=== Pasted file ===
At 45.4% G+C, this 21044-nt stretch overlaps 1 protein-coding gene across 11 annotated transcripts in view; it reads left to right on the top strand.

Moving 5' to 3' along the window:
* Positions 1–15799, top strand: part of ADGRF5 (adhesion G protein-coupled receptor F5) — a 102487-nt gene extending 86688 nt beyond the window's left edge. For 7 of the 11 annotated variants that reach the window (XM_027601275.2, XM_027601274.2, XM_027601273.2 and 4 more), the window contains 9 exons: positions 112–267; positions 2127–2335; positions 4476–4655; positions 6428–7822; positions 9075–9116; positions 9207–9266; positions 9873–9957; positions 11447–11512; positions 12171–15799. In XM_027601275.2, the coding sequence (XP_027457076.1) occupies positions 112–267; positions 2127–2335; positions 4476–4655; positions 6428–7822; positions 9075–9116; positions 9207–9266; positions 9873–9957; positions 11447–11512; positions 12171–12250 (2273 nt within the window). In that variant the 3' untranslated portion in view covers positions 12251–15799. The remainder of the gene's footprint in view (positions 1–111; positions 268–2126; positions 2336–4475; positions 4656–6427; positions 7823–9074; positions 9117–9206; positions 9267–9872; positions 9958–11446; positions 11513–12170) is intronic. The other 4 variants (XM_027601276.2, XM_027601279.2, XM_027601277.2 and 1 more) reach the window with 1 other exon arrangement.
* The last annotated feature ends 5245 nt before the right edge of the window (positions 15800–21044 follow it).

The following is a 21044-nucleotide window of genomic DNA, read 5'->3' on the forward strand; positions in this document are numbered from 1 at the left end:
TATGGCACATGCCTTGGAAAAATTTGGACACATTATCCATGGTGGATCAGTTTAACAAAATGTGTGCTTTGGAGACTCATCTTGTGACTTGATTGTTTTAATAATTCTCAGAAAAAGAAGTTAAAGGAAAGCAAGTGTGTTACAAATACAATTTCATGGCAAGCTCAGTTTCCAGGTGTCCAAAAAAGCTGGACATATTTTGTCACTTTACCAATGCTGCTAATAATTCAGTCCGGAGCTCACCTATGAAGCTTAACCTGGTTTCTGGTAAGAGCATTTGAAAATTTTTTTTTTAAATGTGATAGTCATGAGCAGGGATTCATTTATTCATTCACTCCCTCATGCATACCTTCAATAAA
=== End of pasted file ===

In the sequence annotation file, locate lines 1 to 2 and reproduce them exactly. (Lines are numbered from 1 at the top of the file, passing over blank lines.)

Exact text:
At 45.4% G+C, this 21044-nt stretch overlaps 1 protein-coding gene across 11 annotated transcripts in view; it reads left to right on the top strand.

Moving 5' to 3' along the window: